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Help programming processes (monitoring subordinate processes)

    Date: Wed, 17 Jan 90 11:40:50 EST
    From: rpg@cs.brown.edu

    I have a large natural-language program and a pretty large test set.
    The program has just gotten to a "quasi-stable" state:  by and large
    it doesn't break anymore.  So I want to run it over the entire
    test-set, unsupervised, and come back at the end of some long period
    of time, and see which elements are working properly.

    My initial idea was to write a function which will spawn a process
    that would run my program.  This function would allow the program to
    run for a specified length of time and then give up.  It would also
    watch the subordinate program to see if it was scrrewing up.  At the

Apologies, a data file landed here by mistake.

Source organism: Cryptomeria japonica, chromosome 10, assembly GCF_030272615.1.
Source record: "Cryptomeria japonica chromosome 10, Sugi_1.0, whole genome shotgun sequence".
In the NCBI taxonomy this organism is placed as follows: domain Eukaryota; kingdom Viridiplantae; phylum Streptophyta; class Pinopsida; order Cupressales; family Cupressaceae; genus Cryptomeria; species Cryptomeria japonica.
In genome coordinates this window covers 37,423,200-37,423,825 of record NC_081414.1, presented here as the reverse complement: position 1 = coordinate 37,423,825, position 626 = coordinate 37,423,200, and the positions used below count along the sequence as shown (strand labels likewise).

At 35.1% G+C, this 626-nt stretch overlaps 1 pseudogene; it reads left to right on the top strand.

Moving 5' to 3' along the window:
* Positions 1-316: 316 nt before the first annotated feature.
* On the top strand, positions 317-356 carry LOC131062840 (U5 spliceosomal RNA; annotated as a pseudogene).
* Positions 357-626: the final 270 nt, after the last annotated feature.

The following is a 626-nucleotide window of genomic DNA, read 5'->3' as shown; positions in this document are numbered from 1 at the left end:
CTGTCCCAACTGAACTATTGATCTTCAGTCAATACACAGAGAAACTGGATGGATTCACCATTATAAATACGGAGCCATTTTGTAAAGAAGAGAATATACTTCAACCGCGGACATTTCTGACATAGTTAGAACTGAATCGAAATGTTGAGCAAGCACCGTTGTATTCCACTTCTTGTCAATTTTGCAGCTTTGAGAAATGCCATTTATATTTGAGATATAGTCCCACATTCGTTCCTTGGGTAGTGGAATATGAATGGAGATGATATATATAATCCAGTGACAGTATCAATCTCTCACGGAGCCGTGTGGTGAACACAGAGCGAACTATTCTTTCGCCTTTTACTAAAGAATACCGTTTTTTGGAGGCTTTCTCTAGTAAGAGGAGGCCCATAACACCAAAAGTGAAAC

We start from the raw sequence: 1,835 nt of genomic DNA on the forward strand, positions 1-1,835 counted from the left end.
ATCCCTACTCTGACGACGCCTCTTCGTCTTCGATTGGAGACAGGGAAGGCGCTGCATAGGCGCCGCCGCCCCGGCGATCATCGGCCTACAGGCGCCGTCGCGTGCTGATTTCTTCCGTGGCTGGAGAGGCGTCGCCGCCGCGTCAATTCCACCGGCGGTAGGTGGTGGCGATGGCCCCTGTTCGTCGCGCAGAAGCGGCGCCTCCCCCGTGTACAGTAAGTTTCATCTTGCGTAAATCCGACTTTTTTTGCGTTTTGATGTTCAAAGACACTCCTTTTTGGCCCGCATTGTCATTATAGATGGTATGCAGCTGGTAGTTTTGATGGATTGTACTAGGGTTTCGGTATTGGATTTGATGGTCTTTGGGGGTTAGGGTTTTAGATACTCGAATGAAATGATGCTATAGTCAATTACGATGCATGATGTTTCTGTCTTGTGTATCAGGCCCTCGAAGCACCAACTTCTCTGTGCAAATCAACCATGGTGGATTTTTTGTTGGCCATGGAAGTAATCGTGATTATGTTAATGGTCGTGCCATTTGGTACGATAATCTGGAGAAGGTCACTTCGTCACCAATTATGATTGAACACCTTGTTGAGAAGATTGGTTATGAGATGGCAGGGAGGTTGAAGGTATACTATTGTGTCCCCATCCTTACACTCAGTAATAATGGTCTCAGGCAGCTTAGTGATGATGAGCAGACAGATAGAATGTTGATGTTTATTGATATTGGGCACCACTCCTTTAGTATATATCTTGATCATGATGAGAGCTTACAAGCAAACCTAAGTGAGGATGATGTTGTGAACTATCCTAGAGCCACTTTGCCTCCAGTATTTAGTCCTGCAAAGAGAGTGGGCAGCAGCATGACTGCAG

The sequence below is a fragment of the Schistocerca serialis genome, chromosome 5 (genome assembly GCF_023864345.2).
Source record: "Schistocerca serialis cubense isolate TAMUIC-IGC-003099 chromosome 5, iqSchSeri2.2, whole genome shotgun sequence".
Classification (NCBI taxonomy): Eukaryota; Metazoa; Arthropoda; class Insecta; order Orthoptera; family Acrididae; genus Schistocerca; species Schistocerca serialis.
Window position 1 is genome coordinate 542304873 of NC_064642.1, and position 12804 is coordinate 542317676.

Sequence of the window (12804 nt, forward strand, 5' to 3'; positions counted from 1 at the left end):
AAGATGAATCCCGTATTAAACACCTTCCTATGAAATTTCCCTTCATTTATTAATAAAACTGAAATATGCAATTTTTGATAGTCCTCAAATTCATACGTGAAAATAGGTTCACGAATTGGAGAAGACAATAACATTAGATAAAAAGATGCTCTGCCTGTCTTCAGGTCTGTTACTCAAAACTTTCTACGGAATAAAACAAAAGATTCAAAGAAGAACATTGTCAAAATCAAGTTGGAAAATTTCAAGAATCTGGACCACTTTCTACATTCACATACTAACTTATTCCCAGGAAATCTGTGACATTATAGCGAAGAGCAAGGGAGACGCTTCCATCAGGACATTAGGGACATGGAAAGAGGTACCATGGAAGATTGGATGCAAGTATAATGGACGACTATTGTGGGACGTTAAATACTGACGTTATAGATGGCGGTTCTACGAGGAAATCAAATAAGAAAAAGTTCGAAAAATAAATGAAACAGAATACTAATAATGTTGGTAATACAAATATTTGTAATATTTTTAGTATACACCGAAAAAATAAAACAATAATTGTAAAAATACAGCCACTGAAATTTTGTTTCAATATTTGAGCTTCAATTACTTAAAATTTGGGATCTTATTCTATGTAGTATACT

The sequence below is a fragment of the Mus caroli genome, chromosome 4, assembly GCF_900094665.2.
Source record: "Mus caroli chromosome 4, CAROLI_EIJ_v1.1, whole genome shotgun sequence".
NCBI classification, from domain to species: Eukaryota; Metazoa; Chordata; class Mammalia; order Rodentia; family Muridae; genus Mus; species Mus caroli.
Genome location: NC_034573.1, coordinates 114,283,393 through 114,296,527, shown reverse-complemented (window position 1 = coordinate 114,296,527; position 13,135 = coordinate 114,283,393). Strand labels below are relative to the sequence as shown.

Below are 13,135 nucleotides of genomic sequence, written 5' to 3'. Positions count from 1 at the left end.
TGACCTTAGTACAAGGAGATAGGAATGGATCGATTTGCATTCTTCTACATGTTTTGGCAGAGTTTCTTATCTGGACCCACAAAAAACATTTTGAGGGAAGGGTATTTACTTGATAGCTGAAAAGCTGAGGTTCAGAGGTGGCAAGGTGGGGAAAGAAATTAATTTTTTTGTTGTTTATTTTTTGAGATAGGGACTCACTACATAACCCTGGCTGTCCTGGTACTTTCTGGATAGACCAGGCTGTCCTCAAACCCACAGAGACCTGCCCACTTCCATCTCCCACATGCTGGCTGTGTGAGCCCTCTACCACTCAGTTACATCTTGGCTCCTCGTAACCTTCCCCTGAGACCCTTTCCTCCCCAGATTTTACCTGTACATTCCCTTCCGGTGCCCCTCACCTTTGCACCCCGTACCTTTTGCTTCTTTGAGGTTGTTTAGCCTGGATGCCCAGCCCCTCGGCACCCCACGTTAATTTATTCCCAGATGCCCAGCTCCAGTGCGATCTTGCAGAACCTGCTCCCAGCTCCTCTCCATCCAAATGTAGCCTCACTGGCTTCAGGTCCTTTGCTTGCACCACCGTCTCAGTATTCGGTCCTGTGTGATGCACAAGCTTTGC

end of the specified length of time, or when the program breaks, my
    function would collect some data and move on to the next element of
    the test set.

    Unfortunately, I haven't been able to figure out how to monitor the
    subordinate process for the following conditions:
    -completion of function

Checking whether the process is runnable, as your program does, is

If you want finer grain (e.g., you're running two functions in the other
process, and you want to know whether the first one has completed) have
the function you're monitoring set a global variable.  If you don't want
to use a global variable (perhaps you want to run multiple instances
simultaneously), then you could cons a structure in the monitoring
process, and pass this structure to the new process, and it could fill
in the structure when it's done.

    -error condition

Set up an error handler that sets a variable, e.g.

	(setq *error* nil)
	(condition-bind ((error (lambda (e) (setq *error* e) nil)))

Again, you can use a passed-in structure rather than a global variable.
Returning NIL from the error handler indicates that the system should
continue searching for another handler.